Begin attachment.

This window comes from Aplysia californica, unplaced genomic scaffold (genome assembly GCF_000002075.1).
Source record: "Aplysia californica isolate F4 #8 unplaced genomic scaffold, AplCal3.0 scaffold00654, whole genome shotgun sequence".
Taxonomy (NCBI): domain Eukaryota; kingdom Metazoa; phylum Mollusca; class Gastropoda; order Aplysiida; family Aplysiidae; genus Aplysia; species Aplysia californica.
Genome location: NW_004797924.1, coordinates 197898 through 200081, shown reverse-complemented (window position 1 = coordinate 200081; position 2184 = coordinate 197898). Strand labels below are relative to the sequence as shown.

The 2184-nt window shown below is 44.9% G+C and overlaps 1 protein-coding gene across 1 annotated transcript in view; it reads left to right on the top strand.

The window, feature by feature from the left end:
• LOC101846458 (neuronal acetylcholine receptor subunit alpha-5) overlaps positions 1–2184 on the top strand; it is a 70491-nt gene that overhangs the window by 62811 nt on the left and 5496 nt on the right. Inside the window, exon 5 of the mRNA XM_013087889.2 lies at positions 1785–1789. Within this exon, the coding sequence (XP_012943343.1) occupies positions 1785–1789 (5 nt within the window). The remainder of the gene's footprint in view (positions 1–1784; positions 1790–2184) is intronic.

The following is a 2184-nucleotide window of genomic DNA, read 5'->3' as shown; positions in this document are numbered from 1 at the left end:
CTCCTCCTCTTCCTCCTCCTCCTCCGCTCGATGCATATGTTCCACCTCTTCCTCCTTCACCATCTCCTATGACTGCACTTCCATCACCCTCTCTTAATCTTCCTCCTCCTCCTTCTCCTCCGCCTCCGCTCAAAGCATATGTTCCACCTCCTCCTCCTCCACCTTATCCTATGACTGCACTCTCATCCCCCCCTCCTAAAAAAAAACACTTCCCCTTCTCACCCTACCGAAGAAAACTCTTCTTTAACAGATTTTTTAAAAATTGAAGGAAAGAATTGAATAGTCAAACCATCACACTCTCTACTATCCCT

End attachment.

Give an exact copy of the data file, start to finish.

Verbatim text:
This window comes from Aplysia californica, unplaced genomic scaffold (genome assembly GCF_000002075.1).
Source record: "Aplysia californica isolate F4 #8 unplaced genomic scaffold, AplCal3.0 scaffold00654, whole genome shotgun sequence".
Taxonomy (NCBI): domain Eukaryota; kingdom Metazoa; phylum Mollusca; class Gastropoda; order Aplysiida; family Aplysiidae; genus Aplysia; species Aplysia californica.
Genome location: NW_004797924.1, coordinates 197898 through 200081, shown reverse-complemented (window position 1 = coordinate 200081; position 2184 = coordinate 197898). Strand labels below are relative to the sequence as shown.

The 2184-nt window shown below is 44.9% G+C and overlaps 1 protein-coding gene across 1 annotated transcript in view; it reads left to right on the top strand.

The window, feature by feature from the left end:
• LOC101846458 (neuronal acetylcholine receptor subunit alpha-5) overlaps positions 1–2184 on the top strand; it is a 70491-nt gene that overhangs the window by 62811 nt on the left and 5496 nt on the right. Inside the window, exon 5 of the mRNA XM_013087889.2 lies at positions 1785–1789. Within this exon, the coding sequence (XP_012943343.1) occupies positions 1785–1789 (5 nt within the window). The remainder of the gene's footprint in view (positions 1–1784; positions 1790–2184) is intronic.

The following is a 2184-nucleotide window of genomic DNA, read 5'->3' as shown; positions in this document are numbered from 1 at the left end:
CTCCTCCTCTTCCTCCTCCTCCTCCGCTCGATGCATATGTTCCACCTCTTCCTCCTTCACCATCTCCTATGACTGCACTTCCATCACCCTCTCTTAATCTTCCTCCTCCTCCTTCTCCTCCGCCTCCGCTCAAAGCATATGTTCCACCTCCTCCTCCTCCACCTTATCCTATGACTGCACTCTCATCCCCCCCTCCTAAAAAAAAACACTTCCCCTTCTCACCCTACCGAAGAAAACTCTTCTTTAACAGATTTTTTAAAAATTGAAGGAAAGAATTGAATAGTCAAACCATCACACTCTCTACTATCCCT